A college senior I don’t know is trying to organize a remote orchestra to record Pomp and Circumstance over Zoom for use in home graduation ceremonies.
A young adult I do know was recalled from his Peace Corps appointment after only six months. His term, like all Peace Corps volunteers, is terminated, and he will not be allowed to return.
College students I’ve spoken with were on spring break when their campuses shut down. They are miles and miles away from their dorm rooms with all their clothes and books. It may be September before they can go back. Some of them are leaders on campus; their peers are looking to them to solve problems and they don’t know what to do. Others who are abruptly “home” are in a place they don’t recognize, since their parents moved after they left for college. One says, “I just can’t be here.”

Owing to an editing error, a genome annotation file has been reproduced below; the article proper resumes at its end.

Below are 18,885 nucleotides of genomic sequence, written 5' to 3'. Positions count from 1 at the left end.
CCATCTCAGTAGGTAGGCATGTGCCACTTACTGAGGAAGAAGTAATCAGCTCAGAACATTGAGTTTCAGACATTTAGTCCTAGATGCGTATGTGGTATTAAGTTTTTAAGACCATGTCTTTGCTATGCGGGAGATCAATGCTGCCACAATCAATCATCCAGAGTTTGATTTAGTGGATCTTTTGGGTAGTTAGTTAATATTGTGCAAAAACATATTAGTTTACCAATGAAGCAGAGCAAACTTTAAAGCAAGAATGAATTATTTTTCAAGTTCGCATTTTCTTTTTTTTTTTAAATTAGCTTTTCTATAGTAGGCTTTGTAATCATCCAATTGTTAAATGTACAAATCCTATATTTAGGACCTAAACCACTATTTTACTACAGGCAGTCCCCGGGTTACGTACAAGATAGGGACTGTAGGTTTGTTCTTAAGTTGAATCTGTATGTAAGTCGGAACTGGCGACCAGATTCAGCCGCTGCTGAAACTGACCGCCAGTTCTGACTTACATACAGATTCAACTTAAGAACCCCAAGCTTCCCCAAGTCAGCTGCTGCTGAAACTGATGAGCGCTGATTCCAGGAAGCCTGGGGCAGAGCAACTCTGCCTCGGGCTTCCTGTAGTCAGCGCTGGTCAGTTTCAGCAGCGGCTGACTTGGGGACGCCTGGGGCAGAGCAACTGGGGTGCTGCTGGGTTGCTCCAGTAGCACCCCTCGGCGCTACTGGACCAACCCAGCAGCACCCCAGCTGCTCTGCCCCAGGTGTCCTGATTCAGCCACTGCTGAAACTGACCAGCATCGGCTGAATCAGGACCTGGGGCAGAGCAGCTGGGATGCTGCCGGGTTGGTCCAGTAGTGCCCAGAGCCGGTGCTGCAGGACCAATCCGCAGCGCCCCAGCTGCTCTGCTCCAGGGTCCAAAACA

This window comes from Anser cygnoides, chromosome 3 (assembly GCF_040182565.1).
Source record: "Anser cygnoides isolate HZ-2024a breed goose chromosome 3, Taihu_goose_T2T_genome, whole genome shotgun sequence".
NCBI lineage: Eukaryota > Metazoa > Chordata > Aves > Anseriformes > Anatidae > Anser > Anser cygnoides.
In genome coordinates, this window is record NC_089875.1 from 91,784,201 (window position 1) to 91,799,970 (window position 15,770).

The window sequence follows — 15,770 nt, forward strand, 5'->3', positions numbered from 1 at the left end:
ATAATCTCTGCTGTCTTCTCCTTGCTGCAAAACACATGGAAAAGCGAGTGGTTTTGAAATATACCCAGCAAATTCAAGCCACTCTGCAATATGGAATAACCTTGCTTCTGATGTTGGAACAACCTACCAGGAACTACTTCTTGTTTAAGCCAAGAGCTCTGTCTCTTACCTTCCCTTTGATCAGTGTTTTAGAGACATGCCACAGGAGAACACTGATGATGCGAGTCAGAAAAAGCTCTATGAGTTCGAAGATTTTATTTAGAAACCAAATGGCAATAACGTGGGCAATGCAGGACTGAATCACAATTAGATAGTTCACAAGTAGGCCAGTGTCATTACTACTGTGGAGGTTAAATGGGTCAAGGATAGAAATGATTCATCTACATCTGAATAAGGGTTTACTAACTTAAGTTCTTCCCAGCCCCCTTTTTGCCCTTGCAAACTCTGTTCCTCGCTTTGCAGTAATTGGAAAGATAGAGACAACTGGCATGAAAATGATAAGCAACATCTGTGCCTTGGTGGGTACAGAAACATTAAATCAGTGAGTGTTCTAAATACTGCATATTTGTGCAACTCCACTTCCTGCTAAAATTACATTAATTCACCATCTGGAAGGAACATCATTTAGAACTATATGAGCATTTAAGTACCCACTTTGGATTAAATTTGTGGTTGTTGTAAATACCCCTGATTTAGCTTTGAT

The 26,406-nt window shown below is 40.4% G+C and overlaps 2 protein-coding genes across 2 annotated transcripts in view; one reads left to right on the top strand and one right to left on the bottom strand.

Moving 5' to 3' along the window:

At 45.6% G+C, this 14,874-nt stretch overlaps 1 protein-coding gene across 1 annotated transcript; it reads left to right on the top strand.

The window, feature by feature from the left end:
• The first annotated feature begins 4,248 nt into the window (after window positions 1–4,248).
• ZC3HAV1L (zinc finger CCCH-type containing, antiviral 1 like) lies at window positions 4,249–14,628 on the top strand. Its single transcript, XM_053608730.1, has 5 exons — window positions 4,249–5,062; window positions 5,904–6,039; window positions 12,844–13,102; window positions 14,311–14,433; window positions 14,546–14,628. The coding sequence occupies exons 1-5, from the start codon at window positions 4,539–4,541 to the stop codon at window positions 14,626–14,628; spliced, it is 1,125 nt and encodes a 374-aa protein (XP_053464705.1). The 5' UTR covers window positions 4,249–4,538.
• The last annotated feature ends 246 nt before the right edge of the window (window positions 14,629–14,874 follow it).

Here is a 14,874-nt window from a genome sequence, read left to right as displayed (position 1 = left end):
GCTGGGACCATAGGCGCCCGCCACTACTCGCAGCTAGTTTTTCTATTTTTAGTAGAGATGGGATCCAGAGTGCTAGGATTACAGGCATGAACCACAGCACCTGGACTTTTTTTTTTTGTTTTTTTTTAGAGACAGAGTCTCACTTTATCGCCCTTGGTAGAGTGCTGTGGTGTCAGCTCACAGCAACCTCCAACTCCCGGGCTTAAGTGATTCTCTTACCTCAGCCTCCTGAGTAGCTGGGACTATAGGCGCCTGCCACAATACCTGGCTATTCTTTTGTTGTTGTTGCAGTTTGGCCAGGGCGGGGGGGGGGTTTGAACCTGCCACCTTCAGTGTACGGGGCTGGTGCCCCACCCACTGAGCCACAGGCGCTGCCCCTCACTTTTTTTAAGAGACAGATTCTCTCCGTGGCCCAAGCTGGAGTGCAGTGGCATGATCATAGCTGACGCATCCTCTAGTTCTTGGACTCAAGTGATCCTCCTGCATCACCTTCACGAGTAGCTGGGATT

This moment of dislocation and suspension feels particularly grievous for young adults who were taking some of their first meaningful autonomous steps into adulthood. We have made so much of college as the conduit to becoming a “grown up”; who is a college student who can’t be at college? Institutions like the Peace Corps serve as containers for critical vocational discernment and the development of lifelong skills and agency. Who is an ejected Peace Corps volunteer?
I expect these young adults to thrive in these changed conditions–they are smart and full of conviction. But the more I talk to them the more understand how much is being asked of them.